What conventional options exist for small and middle powers in Europe and Asia to raise the costs of aggression towards regional revisionist threats from Russia and China? It is increasingly unlikely that the US will be able to act simultaneously in both regions. This paper focuses specifically on conventional options for small and middle power to deter through active denial strategies.
Authors Paul van Hooft, Nora Nijboer and Tim Sweijs argue that investing in conventional deterrence, specifically the ability to deter by a strategy of denial, is the more feasible route for small and middle powers in Europe and Asia under current conditions. Deterrence is about raising the costs of a potential adversary’s aggression-strategies of “active denial” seek to prevent the adversary from fully using or exploiting the domain in question. Specifically the utility of so-called anti-access area denial (A2/AD) capabilities are taken into consideration, to underpin deterrence by denial. After all, acquiring nuclear weapons is off the table for most states, and small and middle powers need to buy themselves time for US reinforcements to arrive.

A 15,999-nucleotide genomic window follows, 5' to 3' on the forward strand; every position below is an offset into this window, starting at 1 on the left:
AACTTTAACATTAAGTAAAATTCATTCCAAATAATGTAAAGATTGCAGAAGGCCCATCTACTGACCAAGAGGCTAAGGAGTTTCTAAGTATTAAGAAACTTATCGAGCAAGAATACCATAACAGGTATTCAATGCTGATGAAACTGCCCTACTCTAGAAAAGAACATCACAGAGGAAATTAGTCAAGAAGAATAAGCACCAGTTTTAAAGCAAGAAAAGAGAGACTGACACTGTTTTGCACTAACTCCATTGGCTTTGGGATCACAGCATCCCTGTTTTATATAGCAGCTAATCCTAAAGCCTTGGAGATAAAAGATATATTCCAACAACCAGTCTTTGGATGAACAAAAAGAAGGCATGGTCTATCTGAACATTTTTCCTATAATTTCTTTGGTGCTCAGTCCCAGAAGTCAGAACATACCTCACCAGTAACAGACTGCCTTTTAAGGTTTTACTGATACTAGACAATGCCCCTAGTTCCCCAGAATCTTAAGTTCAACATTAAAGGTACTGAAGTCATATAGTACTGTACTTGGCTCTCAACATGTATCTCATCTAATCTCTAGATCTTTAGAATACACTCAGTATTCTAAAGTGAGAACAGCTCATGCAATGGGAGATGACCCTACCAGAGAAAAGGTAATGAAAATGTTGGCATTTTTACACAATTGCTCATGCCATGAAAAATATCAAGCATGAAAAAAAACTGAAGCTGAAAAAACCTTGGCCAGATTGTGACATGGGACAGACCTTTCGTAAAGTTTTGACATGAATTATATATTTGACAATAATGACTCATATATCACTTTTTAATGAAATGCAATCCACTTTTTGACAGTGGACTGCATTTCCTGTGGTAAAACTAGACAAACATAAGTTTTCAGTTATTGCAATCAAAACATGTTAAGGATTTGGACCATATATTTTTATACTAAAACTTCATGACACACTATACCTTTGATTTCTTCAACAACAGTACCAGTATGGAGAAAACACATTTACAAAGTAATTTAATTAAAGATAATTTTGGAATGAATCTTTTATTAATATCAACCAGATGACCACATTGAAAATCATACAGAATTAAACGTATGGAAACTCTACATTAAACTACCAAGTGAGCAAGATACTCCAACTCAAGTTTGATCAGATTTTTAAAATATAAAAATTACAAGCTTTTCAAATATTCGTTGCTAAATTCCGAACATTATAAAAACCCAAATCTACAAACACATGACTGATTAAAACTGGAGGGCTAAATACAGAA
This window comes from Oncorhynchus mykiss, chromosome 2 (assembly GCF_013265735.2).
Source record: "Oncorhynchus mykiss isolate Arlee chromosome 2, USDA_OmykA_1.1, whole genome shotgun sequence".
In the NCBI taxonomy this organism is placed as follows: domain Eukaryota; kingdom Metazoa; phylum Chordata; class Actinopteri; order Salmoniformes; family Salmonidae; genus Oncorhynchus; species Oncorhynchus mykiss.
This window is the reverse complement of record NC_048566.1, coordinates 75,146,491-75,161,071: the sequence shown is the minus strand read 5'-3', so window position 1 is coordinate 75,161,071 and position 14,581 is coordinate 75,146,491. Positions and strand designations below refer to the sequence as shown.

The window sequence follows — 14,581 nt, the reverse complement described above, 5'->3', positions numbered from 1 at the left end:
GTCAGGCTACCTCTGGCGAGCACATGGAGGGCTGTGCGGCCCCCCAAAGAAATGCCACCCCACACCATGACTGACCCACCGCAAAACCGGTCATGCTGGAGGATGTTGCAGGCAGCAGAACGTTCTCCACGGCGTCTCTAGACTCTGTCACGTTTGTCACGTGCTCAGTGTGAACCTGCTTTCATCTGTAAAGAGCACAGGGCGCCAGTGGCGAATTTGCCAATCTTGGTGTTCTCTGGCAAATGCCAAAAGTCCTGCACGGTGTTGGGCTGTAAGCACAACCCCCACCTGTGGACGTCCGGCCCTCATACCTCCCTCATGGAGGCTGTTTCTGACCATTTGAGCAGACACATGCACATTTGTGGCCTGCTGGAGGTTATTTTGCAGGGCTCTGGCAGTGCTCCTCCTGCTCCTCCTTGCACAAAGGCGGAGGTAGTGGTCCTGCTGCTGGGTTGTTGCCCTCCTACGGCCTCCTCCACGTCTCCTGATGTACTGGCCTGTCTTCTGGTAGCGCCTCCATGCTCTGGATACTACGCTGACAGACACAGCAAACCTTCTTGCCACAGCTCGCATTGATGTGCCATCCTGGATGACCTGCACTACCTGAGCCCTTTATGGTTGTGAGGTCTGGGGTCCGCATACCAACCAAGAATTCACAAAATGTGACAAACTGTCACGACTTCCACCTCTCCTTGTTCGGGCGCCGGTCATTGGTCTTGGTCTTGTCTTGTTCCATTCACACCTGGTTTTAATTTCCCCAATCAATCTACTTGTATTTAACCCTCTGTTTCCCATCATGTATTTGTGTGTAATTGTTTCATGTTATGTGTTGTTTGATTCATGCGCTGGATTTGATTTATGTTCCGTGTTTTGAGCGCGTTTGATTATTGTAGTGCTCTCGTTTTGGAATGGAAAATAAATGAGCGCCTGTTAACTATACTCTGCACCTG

This is the second short paper of a new HCSS series on deterrence for small and middle powers, edited by Paul van Hooft and Tim Sweijs.
Find the other papers from the series here:
- ‘Pick Your Poison: Comparing the Deterrence Problem in Asia and Europe‘ by Eric Heginbotham and Richard J. Samuels of the Massachusetts Institute of Technology (MIT).
- Strengthening Taiwan’s Integrated Deterrence Posture: Challenges and Solutions‘ by Jyun-yi Lee of Taiwan’s Institute for National Defense and Security Research (INDSR).
- Deterrence in the Baltic Sea Region – a View from Poland by Wojciech Lorenz (Polish Institute of International Affairs)
- Deterrence and War Initiation Decisions, by Dr. Jeffrey H. Michaels